I have usually arranged my eschatological thought under three headings: (i) the return of Christ, (ii) the resurrection of the dead, and (iii) the last judgement. However, I'm becoming more convinced that there is a fourth heading: (iv) the renewal of all things, or palingenesia (Matt 19.28). I used to consider this as a sub-point under resurrection (since the revelation of the children of God is the condition for the creation's own liberation in Rom 8), or perhaps as a consequence of the judgement in which that which is evil is finally repudiated and brought to an end, while that which is good is affirmed and released and revealed and vindicated. But illustrating intersecting themes does not itself justify their conflation.
Corresponding to this hope for universal restoration is a fourth fundamental aspect of our present situation. Not only is (i) divine presence hidden or absent, not only do (ii) all the living die, not only does (iii) evil infect every good thing, but (iv) the entire created order is subject to futility. In each case, the solution is found in the inbreaking of the kingdom of God in the life, death and resurrection of Jesus, and in his pouring out his Spirit upon all flesh. The solution is Christ and the Spirit: (i) God with us, (ii) new life to the dying, (iii) forgiveness and vindication - and (iv) liberation. These have each begun, but the problems remain until the end. This is often called 'inaugurated eschatology'. Neither side of this dialectic can be safely neglected. The kingdom is geniunely at hand, but not yet established beyond dispute. It appears as the mustard seed, the field shot through with weeds (seedy and weedy): holding out the promise of great things and purity, but presently small and ambiguous.
So 'now and not yet': perhaps nothing particularly new here. But my point is that futility must also be placed within this dynamic. Christians too continue to find life frustrating and thwarted. The good gifts of the earth are filled with - vanity. Even as we give thanks for them we groan and yearn for what they are yet to be (just as we give thanks for health even as we waste away, just as we give thanks for forgiveness even as find ourselves once again sinning, just as we grasp the promise of Emmanuel in Word and Spirit even as we await the coming of God). Without this, Christian interaction with our physical context becomes either a gnostic hostily (in both active and apathetic varieties) or a triumphalist presumption. The former is found in endless world denying dualisms that justify the marginalisation of environmental considerations; the latter in prosperity gospels (found in both pentecostal and bourgeois comfortably complacent varieties). Admitting futility doesn't come easily.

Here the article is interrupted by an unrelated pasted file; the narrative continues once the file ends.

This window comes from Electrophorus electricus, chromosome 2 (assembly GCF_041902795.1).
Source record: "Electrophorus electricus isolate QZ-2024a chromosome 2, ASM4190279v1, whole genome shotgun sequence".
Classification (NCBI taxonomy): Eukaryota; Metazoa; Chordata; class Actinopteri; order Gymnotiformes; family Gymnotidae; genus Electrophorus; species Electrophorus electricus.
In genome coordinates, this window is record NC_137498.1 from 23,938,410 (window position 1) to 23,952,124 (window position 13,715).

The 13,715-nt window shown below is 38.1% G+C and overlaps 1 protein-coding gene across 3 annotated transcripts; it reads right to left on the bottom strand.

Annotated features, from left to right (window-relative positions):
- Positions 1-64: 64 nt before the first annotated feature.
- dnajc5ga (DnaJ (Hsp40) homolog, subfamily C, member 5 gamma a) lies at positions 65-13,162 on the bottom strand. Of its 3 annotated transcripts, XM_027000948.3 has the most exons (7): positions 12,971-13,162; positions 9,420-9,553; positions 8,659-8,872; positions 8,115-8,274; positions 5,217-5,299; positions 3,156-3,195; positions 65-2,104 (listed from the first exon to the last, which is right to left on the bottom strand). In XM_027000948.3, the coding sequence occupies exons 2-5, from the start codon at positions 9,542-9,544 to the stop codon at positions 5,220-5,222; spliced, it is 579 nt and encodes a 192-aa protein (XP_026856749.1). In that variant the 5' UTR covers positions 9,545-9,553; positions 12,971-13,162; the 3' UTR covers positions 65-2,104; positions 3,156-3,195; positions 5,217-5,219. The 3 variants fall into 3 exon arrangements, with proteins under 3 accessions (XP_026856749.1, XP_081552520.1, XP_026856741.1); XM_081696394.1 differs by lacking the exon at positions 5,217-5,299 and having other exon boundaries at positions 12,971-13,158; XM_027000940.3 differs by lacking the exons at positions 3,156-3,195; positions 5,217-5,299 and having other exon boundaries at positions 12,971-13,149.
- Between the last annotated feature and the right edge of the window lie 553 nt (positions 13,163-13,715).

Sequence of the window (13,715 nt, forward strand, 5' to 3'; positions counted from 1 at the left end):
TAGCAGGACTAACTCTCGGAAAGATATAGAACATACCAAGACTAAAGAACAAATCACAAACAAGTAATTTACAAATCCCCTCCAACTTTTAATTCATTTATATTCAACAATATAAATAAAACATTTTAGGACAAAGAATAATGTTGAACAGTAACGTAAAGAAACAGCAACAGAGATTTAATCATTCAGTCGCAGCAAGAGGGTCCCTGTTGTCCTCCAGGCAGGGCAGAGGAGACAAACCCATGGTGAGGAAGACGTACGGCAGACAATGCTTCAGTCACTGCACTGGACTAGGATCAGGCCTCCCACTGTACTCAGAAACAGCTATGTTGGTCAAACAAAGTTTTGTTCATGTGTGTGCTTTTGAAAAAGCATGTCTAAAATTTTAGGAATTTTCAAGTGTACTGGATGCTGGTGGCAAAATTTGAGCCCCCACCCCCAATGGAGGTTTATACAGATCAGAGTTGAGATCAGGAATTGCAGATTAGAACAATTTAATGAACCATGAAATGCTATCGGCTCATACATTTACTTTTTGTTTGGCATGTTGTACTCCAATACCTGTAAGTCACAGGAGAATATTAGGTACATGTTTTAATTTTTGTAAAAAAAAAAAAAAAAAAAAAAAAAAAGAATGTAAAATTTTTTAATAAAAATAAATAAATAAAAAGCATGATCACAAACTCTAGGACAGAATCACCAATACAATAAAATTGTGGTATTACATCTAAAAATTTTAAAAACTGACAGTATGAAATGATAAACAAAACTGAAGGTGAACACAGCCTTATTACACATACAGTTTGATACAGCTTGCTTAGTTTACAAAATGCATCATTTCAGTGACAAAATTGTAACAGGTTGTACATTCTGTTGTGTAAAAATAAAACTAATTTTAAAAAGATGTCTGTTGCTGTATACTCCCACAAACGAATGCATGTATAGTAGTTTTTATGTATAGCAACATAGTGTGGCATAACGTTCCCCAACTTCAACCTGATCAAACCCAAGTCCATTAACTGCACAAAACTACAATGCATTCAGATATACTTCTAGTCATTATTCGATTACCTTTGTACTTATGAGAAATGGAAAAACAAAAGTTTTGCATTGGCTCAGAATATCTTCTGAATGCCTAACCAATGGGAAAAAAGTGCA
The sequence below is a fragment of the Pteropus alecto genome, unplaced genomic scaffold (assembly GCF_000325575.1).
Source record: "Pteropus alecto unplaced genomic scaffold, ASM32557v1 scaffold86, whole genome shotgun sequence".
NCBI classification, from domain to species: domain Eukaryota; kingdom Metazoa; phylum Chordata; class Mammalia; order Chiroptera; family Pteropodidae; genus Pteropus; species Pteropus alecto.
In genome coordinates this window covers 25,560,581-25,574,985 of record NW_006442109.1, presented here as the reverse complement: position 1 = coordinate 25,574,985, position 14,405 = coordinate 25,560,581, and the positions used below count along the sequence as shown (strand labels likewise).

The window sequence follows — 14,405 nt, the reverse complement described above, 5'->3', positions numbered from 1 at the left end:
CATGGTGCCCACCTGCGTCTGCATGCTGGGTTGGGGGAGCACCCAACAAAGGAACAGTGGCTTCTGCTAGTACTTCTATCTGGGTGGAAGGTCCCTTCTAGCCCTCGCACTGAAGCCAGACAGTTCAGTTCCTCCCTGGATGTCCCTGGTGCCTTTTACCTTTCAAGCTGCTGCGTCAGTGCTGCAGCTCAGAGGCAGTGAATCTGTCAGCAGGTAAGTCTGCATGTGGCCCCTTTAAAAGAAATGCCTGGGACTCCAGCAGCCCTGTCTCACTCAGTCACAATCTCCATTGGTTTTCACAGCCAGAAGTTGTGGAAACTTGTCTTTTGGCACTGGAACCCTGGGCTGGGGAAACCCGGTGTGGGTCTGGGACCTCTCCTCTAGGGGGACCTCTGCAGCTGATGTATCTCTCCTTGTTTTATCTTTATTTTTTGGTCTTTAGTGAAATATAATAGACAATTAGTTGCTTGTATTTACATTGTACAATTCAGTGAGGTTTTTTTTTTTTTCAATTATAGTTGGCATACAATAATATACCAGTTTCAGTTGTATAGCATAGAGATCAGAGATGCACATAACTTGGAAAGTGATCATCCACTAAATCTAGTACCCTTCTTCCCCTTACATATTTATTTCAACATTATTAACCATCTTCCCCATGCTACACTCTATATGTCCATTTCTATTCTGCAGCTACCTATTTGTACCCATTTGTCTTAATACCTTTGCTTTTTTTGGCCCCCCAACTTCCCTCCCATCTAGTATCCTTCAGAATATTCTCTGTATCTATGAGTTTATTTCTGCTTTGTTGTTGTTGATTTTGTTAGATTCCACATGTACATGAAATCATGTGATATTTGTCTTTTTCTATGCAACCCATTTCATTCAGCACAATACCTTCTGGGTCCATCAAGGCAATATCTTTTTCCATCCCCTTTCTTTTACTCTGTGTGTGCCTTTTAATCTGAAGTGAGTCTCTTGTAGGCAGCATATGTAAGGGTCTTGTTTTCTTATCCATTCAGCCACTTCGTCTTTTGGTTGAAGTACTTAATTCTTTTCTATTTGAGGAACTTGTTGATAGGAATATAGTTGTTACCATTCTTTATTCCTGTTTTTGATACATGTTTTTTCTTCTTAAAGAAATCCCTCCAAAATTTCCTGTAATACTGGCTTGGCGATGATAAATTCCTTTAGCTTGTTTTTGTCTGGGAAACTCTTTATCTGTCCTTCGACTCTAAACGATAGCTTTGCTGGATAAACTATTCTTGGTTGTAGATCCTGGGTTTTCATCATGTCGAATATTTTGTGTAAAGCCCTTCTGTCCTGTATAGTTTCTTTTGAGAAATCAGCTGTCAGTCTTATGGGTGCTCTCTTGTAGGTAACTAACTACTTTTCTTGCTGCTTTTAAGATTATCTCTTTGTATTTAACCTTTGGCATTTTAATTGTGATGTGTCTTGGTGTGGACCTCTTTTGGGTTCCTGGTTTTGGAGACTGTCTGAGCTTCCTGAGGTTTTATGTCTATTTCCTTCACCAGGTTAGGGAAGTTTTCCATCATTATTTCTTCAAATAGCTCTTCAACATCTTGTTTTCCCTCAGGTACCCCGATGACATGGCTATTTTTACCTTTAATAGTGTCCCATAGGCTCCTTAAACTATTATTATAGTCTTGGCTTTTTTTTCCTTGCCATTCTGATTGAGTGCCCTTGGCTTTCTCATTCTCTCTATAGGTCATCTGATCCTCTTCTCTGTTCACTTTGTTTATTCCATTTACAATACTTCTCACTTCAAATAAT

Biblically, this theme, apparent in the 'thorns and thistles' of Genesis 3, is also evident in the life of Cain, marked as a wanderer (as suggested by Andrew Shead in a sermon today). Futility and exile belong together. For the rootless existence of the wanderer is also fruitless. It is the child of Cain who first builds a city, an attempt at civilisation, at a lasting legacy. But the mark that lasts is the one that God inscribed upon Cain. The very soil recoils from his touch. Adam, taken from the ground, given to it as its servant (Gen 2.15), begets a son to whom the ground no longer yields. The ground cries out with his brother's blood. This chthonic cry remains (Heb 12.24); the earth groans at being thwarted (Rom 8.18ff).
But the blood of Christ speaks a better word, a word of hope for spilled blood, untilled earth, fruitless labour.
I beseech you, my brothers, remain faithful to the earth, and do not believe those who speak to you of otherworldly hopes! Poison-mixers are they, whether they know it or not. Despisers of life are they, decaying and poisoned themselves, of whom the earth is weary: so let them go.
- Friedrich Nieztsche, Thus Spoke Zarathustra, Prologue §3